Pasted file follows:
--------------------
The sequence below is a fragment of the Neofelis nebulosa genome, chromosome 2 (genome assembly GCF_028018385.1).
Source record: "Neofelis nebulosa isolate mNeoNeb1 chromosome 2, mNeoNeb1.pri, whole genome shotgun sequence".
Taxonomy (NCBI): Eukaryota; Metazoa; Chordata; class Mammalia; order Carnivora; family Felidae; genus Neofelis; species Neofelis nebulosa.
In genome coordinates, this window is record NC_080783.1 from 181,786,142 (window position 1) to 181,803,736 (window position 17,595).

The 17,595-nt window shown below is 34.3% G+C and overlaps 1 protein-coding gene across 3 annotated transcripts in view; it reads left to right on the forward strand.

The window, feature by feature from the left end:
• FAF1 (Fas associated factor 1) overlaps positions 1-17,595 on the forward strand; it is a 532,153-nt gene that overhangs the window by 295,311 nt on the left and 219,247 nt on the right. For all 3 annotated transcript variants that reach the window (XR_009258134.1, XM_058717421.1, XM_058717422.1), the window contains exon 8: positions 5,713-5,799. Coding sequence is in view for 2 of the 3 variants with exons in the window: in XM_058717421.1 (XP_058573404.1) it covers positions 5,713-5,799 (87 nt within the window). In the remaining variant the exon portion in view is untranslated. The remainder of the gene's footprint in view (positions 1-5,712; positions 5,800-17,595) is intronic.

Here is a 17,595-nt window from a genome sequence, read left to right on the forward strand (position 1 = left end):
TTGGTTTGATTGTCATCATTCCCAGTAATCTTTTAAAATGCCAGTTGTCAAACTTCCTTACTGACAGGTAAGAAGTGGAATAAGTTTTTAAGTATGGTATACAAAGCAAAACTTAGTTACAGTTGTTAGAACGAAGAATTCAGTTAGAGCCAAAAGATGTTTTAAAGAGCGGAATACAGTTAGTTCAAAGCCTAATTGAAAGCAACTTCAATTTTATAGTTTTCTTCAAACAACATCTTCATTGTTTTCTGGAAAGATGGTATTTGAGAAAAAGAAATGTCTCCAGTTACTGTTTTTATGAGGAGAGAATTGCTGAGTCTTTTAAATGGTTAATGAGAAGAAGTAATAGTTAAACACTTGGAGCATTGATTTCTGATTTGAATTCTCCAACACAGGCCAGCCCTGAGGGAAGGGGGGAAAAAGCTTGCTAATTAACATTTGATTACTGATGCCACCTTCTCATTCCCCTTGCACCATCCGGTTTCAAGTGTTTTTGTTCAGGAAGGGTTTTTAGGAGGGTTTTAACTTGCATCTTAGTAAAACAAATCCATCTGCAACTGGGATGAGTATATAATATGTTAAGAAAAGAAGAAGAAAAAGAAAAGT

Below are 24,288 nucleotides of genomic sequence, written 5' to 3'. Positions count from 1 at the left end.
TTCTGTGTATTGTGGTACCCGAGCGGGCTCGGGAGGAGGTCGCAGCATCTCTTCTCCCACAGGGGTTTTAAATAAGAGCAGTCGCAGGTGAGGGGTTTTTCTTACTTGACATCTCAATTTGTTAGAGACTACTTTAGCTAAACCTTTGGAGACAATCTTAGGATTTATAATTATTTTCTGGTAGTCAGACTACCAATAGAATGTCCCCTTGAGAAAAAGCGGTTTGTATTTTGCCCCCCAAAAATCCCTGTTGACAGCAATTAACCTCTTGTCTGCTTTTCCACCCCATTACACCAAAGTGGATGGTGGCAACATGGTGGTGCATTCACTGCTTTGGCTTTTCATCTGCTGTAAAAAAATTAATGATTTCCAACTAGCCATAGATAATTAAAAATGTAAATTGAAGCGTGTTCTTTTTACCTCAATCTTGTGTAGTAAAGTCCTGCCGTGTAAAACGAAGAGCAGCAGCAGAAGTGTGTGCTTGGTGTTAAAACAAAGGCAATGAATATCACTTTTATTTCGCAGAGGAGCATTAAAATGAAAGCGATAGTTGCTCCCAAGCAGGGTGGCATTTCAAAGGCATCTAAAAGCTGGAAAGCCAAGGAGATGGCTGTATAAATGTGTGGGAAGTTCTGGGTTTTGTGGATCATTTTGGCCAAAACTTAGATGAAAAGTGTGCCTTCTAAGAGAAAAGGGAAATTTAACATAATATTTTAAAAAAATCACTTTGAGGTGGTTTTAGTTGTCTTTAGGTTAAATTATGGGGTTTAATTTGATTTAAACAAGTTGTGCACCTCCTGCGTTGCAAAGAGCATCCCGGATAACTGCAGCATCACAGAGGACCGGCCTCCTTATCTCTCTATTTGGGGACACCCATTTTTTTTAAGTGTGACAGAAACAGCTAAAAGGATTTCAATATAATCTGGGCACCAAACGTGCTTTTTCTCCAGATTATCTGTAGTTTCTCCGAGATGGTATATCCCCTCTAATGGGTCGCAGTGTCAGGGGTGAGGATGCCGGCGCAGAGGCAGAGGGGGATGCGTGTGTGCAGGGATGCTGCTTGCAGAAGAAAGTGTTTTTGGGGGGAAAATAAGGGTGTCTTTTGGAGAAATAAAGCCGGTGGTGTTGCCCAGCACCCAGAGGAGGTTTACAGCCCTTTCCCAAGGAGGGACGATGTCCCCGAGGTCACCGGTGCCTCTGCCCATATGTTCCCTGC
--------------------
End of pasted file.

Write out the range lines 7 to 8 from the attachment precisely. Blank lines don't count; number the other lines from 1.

• FAF1 (Fas associated factor 1) overlaps positions 1-17,595 on the forward strand; it is a 532,153-nt gene that overhangs the window by 295,311 nt on the left and 219,247 nt on the right. For all 3 annotated transcript variants that reach the window (XR_009258134.1, XM_058717421.1, XM_058717422.1), the window contains exon 8: positions 5,713-5,799. Coding sequence is in view for 2 of the 3 variants with exons in the window: in XM_058717421.1 (XP_058573404.1) it covers positions 5,713-5,799 (87 nt within the window). In the remaining variant the exon portion in view is untranslated. The remainder of the gene's footprint in view (positions 1-5,712; positions 5,800-17,595) is intronic.

Here is a 17,595-nt window from a genome sequence, read left to right on the forward strand (position 1 = left end):